(Yao and Li, 2002), Platycodon grandiflorum (Lee
et al., 2004) and Saussurea lappa (Matsuda
et al., 2003), Zingiber zerumbet (Hashemi,
2010) and Zingiber officinale (Hashemi, 2010).
Toll-like receptors: Until recently it was assumed that the non-specific
side of the immune system, characterized by tissue macrophages, dendritic cells
and complement system has been viewed as the poor-cousin of the specific immunity
produced by the humoral and cell-mediated systems. It was thought that non-specific
immunity was primarily a local immune response and that the specific immunity,
characterized by B-Cell and T-Cells must be directly activated to elicit a systemic
response. Recent discoveries in the field of immunology showed that TLRs has
main function in immune system. TLRs are a class of proteins that play a key
role in the innate immune system. They are single, membrane-spanning, non-catalytic
receptors that recognize structurally conserved molecules derived from microbes.
Once these microbes have breached physical barriers such as the skin or intestinal
tract mucosa, they are recognized by TLRs which activate immune cell responses.
Recent discoveries in the area of TLRs in macrophages and dendritic cells has
shown that different TLRs recognizing different Pathogen-associated Molecular
Patterns (PAMPs) (Underhill and Ozinskym, 2002) and
these non-specific defense cells can also initiate a systemic response by previously
unknown pathways (Bergner, 2005).
Research shows that some polysaccharides from medicinal plants can trigger
the expression and activity of the some TLR and plants containing polysaccharides
may assist in the initiation of system wide enhanced immune surveillance. Plants
or plant-derived polysaccharides which have been shown to initiate or enhance
TLR response and immune activation are: Ganoderma lucidum (Shao
et al., 2004a), Astragalus membranaceus (Shao
et al., 2004b), Panax ginseng (Nakaya
et al., 2004; Pugh et al., 2005) Panax
quinquefolius, Echinacea angustifolia and purpurea (Pugh
et al., 2005), Acanthopanax senticosus (Han et
al., 2003), Platycodon grandiflorum (Yoon et
al., 2003), Tinospora cordifolia (Nair et
al., 2006) and Cordyceps sinensis (Chen et
It should be noted that polysaccharides are insoluble in alcohol, and are not present in tinctures with greater than about 35% alcohol. These plants must be taken as powders, infusions, or decoctions for these effects on TLR to occur.
TH-1/TH-2 Balance: The T-Helper (TH) cells are like the quarterbacks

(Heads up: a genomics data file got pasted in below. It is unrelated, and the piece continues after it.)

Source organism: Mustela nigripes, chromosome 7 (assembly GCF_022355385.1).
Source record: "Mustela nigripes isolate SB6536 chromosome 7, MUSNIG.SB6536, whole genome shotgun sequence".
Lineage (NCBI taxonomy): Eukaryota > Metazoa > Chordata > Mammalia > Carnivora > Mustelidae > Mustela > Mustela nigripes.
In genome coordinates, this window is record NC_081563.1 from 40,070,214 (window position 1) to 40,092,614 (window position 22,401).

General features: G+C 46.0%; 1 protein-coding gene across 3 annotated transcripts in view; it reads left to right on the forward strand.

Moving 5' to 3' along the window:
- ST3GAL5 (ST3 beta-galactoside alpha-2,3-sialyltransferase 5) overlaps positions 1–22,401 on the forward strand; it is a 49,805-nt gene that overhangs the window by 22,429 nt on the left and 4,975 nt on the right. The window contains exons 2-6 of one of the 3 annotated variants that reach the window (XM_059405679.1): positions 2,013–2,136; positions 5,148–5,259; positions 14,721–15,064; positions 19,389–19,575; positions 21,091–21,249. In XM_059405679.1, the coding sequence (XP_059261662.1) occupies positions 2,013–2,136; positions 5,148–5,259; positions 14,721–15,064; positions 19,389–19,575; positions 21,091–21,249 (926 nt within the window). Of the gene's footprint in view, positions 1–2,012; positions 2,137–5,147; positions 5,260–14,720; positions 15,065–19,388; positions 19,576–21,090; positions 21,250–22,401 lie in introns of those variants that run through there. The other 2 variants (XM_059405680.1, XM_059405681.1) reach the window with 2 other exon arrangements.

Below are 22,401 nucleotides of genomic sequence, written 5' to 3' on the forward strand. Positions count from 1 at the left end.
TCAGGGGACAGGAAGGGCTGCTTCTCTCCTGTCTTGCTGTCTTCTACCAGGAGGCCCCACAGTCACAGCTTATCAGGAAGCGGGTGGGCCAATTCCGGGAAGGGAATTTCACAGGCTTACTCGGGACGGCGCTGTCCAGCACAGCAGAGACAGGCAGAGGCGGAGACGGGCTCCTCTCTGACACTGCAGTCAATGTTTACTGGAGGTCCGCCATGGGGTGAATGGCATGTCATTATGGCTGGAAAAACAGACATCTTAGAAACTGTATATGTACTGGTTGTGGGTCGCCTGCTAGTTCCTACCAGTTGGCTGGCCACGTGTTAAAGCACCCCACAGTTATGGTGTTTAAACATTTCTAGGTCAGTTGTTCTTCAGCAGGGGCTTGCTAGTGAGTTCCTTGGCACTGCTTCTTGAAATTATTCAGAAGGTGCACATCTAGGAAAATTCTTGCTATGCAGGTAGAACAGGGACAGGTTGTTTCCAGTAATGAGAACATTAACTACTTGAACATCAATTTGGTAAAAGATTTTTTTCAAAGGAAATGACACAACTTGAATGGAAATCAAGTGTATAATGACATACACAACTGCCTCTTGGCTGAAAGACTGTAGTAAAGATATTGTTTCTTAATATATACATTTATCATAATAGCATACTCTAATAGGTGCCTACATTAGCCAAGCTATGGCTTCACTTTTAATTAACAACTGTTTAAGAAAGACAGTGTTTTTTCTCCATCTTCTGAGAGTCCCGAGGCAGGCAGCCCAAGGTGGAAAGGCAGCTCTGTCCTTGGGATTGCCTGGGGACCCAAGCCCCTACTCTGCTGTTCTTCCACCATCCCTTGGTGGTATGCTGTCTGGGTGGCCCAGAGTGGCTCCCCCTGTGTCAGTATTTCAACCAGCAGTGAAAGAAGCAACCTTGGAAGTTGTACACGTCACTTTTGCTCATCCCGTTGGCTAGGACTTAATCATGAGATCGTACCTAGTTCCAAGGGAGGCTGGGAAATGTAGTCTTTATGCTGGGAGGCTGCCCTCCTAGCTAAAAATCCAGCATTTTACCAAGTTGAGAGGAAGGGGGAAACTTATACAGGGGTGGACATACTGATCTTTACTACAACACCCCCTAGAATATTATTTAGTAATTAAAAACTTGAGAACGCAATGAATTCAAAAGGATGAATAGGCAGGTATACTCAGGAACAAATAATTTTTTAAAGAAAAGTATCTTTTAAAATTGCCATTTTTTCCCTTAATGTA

of the specific immune system, and they coordinate the escalation of both the
humoral (antibody) and cell-mediated responses (Bergner,
2005). Proliferating helper T cells that develop into effector T cells differentiate
into two major subtypes of cells known as Th1 and Th2 cells. The major differences
between Th1 and Th2 are shown in Table 3. Th1 cells producing
INF-γ, IL-2 and TNF-β are involved in the regulation of cellular immunity.
On the other hand, Th2 cells producing IL-4, IL-5 and IL-6 are important in
humoral immunity. The composition of the TH pool of cells may become unbalanced,
favoring one side of the immune equation over the other.
|| Major differences between Th1 and Th2 function
|INF-γ: Iinterferon-gamma; TNF-β: Tumor necrosis
factor-beta and IL: Interleukin
Several nutrients and hormones measurably influence Th1/Th2 balance, including
plant sterols/sterolins, melatonin, probiotics, progesterone, minerals such
as selenium, zinc and some long chain fatty acid like Eicosapentaenoic Acid
(EPA) and Docosahexaenoic Acid (DHA) (Kidd, 2003). Herbal
medicines may be used to help restore the TH1/TH2 balance, but evidence for
consistent effects on either system is scarce and it is difficult to predict
clinical effects from the suggestive in vitro and in vivo evidence
that exists. The five herbal medicines with some evidence of being to restore
balance in a TH-2 dominant system are Allium sativum, Astragalus membranaceus,
Ganoderma lucidum, Grifola frondosa and Panax ginseng (Bergner,
The global for poultry production experienced leaps and bounces over the past fifty years to accommodate rising demand. On the other hand, popular demand and scientific interest for organic poultry production, particularly feeding with medicinal botanicals, has increased considerably in recent years. Previous studies have clearly established the fact that herbal plants and their derivatives have potential as immunomodulators. Both, the innate and adaptive components of the immune system are stimulated by phytogenics. However, the studies have overly relied on in vitro data and there is rare use of animal subjects in the research. Moreover, most studies have used herbal extracts rather than the purified compounds. Therefore, there is still suspicion concerning the efficacy and optimum dosage of herbal plants and their derivatives as immunostimulators. Hence, more research is required for scientific validation of herbal plants as potent animal immunostimulators.